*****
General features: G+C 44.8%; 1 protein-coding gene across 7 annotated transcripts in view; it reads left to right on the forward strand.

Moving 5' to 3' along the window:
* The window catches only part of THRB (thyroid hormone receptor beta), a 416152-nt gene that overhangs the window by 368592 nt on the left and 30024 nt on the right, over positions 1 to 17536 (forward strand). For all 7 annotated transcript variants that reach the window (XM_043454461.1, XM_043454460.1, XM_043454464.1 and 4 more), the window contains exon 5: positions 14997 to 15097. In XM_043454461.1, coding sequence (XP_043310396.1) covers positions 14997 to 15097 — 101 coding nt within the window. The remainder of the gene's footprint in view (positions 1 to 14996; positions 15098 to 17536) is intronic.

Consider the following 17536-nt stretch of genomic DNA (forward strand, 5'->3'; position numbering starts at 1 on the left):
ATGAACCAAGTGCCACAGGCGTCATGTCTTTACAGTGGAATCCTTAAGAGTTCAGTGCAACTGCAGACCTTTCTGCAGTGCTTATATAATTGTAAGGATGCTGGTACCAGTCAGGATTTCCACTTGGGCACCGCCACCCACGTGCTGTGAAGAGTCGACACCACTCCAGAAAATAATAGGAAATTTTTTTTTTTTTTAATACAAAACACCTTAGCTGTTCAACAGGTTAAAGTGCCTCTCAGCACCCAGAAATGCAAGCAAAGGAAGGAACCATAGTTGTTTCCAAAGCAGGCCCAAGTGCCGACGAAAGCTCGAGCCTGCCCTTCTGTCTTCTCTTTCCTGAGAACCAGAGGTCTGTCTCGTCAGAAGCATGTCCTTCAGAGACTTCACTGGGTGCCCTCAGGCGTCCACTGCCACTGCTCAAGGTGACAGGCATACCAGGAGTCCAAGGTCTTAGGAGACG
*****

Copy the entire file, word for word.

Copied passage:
General features: G+C 44.8%; 1 protein-coding gene across 7 annotated transcripts in view; it reads left to right on the forward strand.

Moving 5' to 3' along the window:
* The window catches only part of THRB (thyroid hormone receptor beta), a 416152-nt gene that overhangs the window by 368592 nt on the left and 30024 nt on the right, over positions 1 to 17536 (forward strand). For all 7 annotated transcript variants that reach the window (XM_043454461.1, XM_043454460.1, XM_043454464.1 and 4 more), the window contains exon 5: positions 14997 to 15097. In XM_043454461.1, coding sequence (XP_043310396.1) covers positions 14997 to 15097 — 101 coding nt within the window. The remainder of the gene's footprint in view (positions 1 to 14996; positions 15098 to 17536) is intronic.

Consider the following 17536-nt stretch of genomic DNA (forward strand, 5'->3'; position numbering starts at 1 on the left):
ATGAACCAAGTGCCACAGGCGTCATGTCTTTACAGTGGAATCCTTAAGAGTTCAGTGCAACTGCAGACCTTTCTGCAGTGCTTATATAATTGTAAGGATGCTGGTACCAGTCAGGATTTCCACTTGGGCACCGCCACCCACGTGCTGTGAAGAGTCGACACCACTCCAGAAAATAATAGGAAATTTTTTTTTTTTTTAATACAAAACACCTTAGCTGTTCAACAGGTTAAAGTGCCTCTCAGCACCCAGAAATGCAAGCAAAGGAAGGAACCATAGTTGTTTCCAAAGCAGGCCCAAGTGCCGACGAAAGCTCGAGCCTGCCCTTCTGTCTTCTCTTTCCTGAGAACCAGAGGTCTGTCTCGTCAGAAGCATGTCCTTCAGAGACTTCACTGGGTGCCCTCAGGCGTCCACTGCCACTGCTCAAGGTGACAGGCATACCAGGAGTCCAAGGTCTTAGGAGACG